Buckthorn

Here in North America, we have our fair share of invasive plants. Most of these invaders can thank the horticultural trade for their introduction. Released from the pressures of their homeland, some species escape into the wild and begin wreaking ecological havoc on our native ecosystems. One such invader is a shrub known as buckthorn (Rhamnus sp.). There are a handful of buckthorn species present in North America that could be considered invasive but one species stands out in particular. Common buckthorn (Rhamnus cathartica) was introduced back int he 1700’s as a hedgerow species. It soon escaped into the wild and can be found growing in dense monocultures in many areas. It leafs out early in the spring and senesces late in the fall. This gives it a competitive advantage over many of our native plants. Where common buckthorn grows thick it also seems to alter soil conditions. The leaves and berries are rich in a chemical that has been shown to have negative effects on our native forbs. Also, it begins to increase the rate at which nitrogen is processed in the soil, speeding up the loss of precious nutrients that our native plants require. It has also been found that, while songbirds will nest in buckthorn shrubs, the branching structure of buckthorn makes it much easier for predators to find nests compared to birds nesting in our native shrubs. To add insult to injury, the copious amounts of berries produced by buckthorn offer very little nutrition to hungry birds. Buckthorn loves human disturbance and as our footprint on the land increases, so does buckthorn numbers.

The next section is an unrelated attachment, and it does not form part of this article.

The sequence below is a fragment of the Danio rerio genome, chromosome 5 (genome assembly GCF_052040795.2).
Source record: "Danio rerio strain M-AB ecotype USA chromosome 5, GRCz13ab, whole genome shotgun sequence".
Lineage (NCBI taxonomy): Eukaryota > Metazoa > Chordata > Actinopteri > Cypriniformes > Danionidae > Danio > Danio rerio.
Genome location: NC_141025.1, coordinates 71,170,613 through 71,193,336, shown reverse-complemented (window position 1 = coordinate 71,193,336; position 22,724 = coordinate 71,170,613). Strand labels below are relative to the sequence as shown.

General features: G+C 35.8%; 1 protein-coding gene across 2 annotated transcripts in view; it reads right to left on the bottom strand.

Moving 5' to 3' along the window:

Photo Credit: Adam Labatore

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